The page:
There is another list of 'red' states- those whose citizens are classified as obese. Not surprisingly, at least to me, is the fact that the top ten are solid Bush-McCain states. Well 'solid' may be a poor choice of words. Apparently these folks are eating themselves to death.
The top ten are:
1. Mississippi, 32.0 percent
2. Alabama, 30.3
3. Tennessee, 30.1
4. Louisiana, 29.8
5. West Virginia, 29.5
6. Arkansas, 28.7
7. South Carolina, 28.4
8. Georgia, 28.2
9. Oklahoma, 28.1
10. Texas, 28.1
The survey found that one factor influencing the obesity rates was educational levels. For example, for men, obesity prevalence was lowest among college graduates (22.1 percent) and highest among those with some college (29.6 percent) and high school diploma (29.1 percent). For women, obesity prevalence was lowest among college graduates (17.9 percent) and highest among those with less than a high school diploma (32.6 percent).
Of course, that surely correlates with economic levels thus indicating that poorer folks eat more fatty foods and carbohydrates.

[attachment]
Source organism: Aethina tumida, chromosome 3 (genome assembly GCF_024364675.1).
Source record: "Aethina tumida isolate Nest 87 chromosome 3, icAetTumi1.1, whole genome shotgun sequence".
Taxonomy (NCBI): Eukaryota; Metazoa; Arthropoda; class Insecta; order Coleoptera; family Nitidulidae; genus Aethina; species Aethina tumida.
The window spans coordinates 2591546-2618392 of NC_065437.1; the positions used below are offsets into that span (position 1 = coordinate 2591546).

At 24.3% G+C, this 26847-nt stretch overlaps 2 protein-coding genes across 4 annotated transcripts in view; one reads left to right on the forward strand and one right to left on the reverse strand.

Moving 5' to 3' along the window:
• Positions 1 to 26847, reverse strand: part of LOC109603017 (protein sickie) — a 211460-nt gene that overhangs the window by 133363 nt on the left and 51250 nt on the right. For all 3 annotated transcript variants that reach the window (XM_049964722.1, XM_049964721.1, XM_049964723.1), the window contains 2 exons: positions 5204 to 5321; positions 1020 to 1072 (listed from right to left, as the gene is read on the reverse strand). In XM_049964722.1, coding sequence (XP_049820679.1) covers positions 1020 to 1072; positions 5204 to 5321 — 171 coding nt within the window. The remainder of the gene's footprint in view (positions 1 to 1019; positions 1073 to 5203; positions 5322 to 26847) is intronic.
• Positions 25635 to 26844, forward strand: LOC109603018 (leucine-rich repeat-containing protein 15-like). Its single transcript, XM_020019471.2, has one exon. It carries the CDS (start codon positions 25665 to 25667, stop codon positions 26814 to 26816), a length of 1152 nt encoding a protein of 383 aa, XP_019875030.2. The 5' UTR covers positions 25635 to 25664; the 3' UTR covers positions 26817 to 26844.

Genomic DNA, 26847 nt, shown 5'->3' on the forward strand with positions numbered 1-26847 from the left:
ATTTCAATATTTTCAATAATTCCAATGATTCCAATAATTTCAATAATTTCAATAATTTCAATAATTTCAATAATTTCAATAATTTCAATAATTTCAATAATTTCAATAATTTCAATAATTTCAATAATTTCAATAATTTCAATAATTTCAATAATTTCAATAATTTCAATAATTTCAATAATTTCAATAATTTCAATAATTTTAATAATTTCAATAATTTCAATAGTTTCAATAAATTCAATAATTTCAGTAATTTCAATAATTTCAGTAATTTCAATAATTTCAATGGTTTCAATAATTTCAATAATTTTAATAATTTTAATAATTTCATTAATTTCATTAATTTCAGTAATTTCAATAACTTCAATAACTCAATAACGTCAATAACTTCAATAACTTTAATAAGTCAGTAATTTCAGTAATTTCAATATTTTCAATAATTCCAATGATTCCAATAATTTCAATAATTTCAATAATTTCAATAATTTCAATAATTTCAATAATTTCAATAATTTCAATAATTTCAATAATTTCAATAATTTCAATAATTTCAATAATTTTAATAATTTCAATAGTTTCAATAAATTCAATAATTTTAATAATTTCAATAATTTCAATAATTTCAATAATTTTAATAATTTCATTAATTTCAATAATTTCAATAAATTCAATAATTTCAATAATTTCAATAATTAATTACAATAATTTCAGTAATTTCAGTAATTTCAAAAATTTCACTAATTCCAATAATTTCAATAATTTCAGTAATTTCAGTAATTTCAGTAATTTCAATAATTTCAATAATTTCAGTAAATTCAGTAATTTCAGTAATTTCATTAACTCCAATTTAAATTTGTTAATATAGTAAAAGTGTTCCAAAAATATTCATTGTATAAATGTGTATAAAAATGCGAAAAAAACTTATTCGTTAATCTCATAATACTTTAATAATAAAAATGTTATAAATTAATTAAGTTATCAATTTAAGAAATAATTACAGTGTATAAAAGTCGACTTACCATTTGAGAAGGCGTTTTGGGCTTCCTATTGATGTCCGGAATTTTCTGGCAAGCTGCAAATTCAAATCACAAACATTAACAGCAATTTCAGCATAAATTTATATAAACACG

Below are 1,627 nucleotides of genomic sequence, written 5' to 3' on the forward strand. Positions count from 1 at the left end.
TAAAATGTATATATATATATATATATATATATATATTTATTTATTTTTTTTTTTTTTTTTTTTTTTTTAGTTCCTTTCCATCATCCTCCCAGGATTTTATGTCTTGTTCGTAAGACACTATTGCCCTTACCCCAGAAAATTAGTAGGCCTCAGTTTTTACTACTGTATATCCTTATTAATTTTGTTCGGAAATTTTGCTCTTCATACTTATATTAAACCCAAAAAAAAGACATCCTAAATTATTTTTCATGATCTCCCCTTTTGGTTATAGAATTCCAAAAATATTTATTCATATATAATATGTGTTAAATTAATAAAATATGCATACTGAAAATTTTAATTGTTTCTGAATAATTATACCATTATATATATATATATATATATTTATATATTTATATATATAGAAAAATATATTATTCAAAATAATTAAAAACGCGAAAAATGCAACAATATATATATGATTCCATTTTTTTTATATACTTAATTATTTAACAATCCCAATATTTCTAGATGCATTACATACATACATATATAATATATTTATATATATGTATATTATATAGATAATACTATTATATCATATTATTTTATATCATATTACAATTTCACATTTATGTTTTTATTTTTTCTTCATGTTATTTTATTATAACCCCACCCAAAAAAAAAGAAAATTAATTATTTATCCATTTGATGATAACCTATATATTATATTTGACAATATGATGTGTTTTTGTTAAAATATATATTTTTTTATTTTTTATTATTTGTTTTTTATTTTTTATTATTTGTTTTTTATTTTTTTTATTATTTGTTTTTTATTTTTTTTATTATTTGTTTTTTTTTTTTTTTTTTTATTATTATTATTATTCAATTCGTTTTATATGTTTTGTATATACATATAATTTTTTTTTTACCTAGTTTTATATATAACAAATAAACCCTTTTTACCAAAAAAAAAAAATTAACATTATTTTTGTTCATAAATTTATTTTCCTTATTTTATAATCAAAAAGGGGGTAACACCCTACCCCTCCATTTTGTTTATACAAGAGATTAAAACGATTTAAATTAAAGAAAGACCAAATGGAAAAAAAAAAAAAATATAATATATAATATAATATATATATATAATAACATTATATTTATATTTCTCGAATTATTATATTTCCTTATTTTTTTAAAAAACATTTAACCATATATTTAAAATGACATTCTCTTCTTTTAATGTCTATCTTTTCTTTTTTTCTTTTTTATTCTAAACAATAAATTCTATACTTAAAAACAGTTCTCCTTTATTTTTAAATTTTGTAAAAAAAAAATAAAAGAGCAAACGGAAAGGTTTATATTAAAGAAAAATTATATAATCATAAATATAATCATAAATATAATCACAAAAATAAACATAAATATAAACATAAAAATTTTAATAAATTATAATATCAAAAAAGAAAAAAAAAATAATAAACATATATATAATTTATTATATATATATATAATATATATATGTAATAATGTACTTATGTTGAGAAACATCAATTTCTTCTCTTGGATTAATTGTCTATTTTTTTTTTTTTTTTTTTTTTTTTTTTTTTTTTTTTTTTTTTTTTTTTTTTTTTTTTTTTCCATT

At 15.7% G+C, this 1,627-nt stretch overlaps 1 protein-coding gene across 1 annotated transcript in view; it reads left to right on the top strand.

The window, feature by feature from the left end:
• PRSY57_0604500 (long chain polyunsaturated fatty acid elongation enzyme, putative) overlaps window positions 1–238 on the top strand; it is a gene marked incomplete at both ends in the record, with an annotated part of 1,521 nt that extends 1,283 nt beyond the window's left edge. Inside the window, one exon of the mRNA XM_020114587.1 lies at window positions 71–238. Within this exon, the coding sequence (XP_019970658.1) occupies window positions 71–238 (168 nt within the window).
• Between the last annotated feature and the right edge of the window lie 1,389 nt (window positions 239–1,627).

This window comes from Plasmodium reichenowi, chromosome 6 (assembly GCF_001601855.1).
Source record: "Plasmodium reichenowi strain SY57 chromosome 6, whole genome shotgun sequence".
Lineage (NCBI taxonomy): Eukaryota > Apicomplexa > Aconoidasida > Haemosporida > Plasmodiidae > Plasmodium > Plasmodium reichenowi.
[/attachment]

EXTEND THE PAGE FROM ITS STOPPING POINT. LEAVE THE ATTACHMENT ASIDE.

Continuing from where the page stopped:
Yet what is the political implications of this survey? Is there a 1 to 1 correlation between obesity and the political landscape? Many will recall Thomas Frank's book, What's the Matter with Kansas? Frank wonders why the state of Kansas is so dark red on the political map yet its citizens do not share in the wealth nor opportunities of the Republican 'dream.'
Frank notes how the Republican Party has bamboozled Kansans with abortion, school prayer and flag-waving to obscure their economic misery. The folks in Kansas fall for this ruse November after November. Perhaps Frank is working on a new book: What the Matter with the South? They, too, have been equally bamboozled with an added race trump card added to the raw deal.
Is it possible to compare political savvy with obesity rates here in America? I'm not sure how valid that is, yet one has to wonder how deep political propaganda penetrates the electorate. Any political science ABD's want to tackle this theory?